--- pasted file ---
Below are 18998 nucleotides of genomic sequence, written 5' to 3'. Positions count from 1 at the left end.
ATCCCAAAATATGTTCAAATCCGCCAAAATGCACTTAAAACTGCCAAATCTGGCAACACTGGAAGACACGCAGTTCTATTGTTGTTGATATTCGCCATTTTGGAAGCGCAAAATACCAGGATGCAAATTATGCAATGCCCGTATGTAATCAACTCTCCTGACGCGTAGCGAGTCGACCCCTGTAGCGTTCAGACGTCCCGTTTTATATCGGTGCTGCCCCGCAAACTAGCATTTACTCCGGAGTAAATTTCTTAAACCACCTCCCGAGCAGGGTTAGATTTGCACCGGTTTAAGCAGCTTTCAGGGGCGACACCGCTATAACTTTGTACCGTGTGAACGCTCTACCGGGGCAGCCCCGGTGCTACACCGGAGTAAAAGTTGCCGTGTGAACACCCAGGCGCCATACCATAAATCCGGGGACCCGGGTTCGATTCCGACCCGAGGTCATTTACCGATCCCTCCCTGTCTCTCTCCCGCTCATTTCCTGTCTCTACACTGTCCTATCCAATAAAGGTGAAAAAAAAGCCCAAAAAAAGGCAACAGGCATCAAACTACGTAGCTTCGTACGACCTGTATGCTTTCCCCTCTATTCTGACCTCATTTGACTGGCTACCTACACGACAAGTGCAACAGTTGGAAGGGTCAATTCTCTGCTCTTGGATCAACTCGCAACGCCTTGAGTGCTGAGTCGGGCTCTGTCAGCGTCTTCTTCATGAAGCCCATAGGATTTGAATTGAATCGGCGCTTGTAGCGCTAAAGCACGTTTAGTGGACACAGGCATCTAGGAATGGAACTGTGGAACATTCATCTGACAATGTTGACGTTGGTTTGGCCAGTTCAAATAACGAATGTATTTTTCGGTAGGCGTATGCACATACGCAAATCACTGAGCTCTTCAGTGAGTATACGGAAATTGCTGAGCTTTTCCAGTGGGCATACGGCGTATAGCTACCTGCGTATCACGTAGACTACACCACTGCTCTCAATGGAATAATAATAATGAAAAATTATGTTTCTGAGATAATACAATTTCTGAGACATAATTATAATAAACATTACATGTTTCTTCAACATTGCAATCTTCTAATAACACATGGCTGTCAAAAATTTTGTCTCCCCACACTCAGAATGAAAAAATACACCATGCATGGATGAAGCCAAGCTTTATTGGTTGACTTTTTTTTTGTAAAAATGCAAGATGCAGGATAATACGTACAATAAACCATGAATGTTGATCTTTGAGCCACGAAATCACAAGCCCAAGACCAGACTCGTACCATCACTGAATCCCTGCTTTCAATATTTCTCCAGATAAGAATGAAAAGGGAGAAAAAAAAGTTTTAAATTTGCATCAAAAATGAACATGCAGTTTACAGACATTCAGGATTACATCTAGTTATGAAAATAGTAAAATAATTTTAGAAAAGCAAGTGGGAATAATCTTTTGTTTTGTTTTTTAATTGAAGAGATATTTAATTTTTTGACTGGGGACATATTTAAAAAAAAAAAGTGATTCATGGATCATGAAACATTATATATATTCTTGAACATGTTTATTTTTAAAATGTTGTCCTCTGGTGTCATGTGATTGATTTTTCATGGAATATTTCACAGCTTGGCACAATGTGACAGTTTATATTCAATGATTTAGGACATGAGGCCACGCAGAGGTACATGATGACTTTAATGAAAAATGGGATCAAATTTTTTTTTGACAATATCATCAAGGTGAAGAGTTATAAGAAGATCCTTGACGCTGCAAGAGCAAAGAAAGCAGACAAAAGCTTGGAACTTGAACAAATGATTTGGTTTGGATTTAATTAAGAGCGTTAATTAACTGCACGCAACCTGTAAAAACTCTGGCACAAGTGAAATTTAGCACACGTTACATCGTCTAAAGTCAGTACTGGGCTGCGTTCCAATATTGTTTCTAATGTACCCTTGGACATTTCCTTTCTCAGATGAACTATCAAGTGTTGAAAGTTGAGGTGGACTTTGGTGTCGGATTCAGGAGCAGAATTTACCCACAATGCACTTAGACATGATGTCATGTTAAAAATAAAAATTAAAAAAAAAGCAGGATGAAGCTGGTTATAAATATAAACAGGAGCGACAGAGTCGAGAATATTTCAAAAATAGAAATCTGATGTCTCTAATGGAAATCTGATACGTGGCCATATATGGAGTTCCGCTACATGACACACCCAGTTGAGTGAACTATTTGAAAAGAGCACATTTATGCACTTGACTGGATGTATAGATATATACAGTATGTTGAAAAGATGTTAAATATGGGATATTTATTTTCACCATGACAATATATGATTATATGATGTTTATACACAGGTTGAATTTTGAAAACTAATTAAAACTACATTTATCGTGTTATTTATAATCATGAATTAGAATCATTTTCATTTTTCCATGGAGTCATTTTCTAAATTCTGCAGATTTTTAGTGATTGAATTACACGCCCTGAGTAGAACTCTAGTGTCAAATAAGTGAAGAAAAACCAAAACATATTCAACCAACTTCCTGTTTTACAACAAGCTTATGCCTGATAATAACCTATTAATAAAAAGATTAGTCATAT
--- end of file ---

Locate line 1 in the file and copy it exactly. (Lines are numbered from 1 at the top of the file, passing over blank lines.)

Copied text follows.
Below are 18998 nucleotides of genomic sequence, written 5' to 3'. Positions count from 1 at the left end.